29 Jan 2018, 00:00
Julian Wettengel

Diesel driving bans loom - study / Carmakers fund tests using monkeys

Center for Automotive Research (CAR) / Tagesspiegel

Ten German cities considerably exceed EU nitrogen oxide (NOx) limits, making diesel driving bans more likely in 2018, according to calculations by the Center for Automotive Research (CAR), reports Der Tagesspiegel. “Our results for 2017 show that neither software updates […] nor buyer’s premiums have led to extraordinary [emission] reductions” and driving bans are inevitable, the institute said, according to the newspaper. Environment minister Barbara Hendricks is invited to a “last opportunity” meeting by the EU Commission to show how Germany intends to comply with the EU’s air quality standards on 30 January. A crucial ruling by Germany’s Federal Administrative Court expected on 22 February could determine whether German cities could use diesel driving bans to stay within EU air quality limits.

Read the Tagesspiegel article in German here.

Find background on the diesel technology’s role for clean air and climate in the CLEW article Why the German diesel summit matters for climate and energy.

NY Times / Reuters / Stuttgarter Zeitung

A research group, funded by German carmakers to design a study to show that modern diesel cars are clean, conducted an experiment in the US which exposed monkeys to diesel fumes - a “new dimension in the global emissions scandal”, writes the New York Times. German carmakers condemned the use of animals in the experiment commissioned by European Research Group on Environment and Health in the Transport Sector (EUGT) – an organisation founded by BMW, Daimler and VW, reports news agency Reuters. It remains unclear whether the carmakers were aware of monkeys being used, the agency writes. According to an article in Stuttgarter Zeitung, EUGT also commissioned an experiment exposing humans to nitrogen dioxide (NO2), which showed no impact. Daimler condemned both tests and said it would initiate an investigation although it had no influence on the experiment's set up, the paper reports.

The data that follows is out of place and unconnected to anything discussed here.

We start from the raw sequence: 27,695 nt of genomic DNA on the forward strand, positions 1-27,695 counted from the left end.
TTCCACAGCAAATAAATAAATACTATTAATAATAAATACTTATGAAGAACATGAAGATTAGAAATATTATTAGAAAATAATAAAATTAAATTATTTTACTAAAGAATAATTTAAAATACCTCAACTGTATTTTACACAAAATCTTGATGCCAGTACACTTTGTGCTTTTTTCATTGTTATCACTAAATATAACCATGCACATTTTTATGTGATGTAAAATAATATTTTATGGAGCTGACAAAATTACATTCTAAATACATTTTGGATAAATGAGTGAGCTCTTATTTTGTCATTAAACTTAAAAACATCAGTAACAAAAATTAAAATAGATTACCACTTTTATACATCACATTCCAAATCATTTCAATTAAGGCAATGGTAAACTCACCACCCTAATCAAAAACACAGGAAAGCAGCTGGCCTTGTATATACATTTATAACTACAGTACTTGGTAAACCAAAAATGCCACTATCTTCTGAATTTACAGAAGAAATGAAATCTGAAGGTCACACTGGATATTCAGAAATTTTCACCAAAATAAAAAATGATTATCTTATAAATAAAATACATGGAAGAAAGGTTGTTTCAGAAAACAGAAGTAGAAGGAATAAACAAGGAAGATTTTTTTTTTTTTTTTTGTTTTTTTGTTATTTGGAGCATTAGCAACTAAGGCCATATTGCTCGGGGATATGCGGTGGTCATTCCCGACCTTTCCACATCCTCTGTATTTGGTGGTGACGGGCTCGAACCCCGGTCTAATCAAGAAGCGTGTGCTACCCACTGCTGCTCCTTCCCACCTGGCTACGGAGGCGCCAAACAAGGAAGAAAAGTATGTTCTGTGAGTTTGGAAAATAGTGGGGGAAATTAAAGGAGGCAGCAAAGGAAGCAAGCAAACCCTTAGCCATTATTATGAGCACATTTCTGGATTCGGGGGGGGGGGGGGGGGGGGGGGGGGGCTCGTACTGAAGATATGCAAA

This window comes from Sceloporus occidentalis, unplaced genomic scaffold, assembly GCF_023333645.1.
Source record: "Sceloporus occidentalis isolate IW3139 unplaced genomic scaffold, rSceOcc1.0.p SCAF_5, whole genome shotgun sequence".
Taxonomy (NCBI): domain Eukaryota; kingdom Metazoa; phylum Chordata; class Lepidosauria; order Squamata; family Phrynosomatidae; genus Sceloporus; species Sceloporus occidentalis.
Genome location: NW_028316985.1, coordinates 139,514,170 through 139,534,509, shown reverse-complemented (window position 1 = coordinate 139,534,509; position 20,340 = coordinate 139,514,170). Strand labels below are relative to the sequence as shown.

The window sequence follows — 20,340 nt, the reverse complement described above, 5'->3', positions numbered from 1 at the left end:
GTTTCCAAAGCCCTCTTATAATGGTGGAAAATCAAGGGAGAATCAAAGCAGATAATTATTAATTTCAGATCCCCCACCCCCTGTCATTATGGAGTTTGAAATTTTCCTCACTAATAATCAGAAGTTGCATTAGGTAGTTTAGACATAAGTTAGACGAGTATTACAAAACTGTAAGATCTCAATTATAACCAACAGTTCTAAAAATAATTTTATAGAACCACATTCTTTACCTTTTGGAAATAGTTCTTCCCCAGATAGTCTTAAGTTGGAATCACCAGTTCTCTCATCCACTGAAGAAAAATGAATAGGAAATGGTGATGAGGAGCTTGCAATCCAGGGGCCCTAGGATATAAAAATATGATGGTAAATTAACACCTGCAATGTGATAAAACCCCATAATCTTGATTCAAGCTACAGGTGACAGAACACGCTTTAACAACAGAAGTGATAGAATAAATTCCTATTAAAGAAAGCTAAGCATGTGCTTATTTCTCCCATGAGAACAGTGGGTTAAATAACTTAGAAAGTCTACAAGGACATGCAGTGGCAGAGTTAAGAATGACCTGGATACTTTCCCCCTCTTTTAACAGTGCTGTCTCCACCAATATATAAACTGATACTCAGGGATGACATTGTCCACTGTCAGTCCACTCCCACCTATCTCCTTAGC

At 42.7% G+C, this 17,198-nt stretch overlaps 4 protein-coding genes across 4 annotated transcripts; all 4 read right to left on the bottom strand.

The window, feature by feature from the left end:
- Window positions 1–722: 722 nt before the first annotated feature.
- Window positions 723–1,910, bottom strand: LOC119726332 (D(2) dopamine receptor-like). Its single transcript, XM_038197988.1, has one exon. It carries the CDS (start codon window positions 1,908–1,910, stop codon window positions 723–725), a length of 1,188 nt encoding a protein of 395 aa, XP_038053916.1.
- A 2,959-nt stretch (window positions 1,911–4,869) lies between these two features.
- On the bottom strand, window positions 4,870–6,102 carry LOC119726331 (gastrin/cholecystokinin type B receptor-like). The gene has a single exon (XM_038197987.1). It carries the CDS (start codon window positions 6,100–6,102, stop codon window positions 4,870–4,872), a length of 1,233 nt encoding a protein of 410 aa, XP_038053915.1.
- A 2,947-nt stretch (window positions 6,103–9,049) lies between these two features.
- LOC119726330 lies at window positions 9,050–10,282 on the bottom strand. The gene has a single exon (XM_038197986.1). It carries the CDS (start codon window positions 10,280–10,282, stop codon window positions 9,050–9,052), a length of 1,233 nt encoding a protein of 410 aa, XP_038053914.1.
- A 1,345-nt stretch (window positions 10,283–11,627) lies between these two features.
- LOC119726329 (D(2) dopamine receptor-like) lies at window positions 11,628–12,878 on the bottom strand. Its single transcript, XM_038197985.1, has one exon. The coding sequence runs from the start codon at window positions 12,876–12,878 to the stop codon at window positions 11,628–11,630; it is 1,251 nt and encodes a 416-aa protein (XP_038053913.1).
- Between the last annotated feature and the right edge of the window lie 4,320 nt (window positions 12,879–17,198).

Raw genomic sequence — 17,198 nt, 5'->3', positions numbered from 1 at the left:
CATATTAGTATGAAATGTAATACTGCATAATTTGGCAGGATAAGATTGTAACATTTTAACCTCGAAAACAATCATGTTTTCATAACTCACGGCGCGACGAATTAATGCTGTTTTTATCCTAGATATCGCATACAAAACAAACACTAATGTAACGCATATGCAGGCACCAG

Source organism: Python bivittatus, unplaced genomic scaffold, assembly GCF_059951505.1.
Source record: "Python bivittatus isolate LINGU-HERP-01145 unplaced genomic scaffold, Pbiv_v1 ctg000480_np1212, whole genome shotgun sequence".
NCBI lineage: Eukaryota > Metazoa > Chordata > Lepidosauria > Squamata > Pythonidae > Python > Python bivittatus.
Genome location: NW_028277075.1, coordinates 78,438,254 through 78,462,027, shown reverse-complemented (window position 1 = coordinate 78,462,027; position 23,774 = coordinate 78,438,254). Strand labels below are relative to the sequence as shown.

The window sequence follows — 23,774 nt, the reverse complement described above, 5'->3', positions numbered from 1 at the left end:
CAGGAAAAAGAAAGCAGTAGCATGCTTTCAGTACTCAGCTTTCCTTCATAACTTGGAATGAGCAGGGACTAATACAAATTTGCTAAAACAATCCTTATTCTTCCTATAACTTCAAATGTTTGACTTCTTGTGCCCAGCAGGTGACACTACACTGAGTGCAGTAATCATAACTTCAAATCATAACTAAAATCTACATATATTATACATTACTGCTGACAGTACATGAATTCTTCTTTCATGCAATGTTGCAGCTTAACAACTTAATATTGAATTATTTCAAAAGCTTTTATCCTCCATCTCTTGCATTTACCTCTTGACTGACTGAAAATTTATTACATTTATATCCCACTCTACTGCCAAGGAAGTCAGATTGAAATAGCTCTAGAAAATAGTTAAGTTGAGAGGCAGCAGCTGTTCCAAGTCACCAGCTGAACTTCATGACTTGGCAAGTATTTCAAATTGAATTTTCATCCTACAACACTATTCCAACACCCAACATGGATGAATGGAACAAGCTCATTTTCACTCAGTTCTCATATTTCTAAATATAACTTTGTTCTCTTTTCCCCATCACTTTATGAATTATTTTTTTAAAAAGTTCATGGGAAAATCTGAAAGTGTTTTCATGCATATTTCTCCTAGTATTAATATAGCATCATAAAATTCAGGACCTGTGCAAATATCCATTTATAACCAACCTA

Find the original NYT article in English here, the Reuters piece in English here and the Stuttgarter Zeitung article in German here.

For background, read CLEW's "Dieselgate"- a timeline of Germany's car emissions fraud scandal.


German environmental organisations call on the European Commission to continue the official infringement procedure against Germany regarding high nitrogen dioxide (NOx) levels resulting from road traffic. In a letter ahead of a meeting with affected countries in Brussels on 30 January, BUND, NABU, DUH and VCD call on environment Commissioner Karmenu Vella to demand additional clean air measures, such as the hardware retrofitting of diesel cars. Last year, the Commission had sent a “final warning” to Germany and other countries regarding high nitrogen dioxide levels resulting from road traffic. “Reducing emissions from diesel-powered vehicles is an important step towards achieving compliance with EU air quality standards,” the Commission had said in a press release.

Read the letter in German here.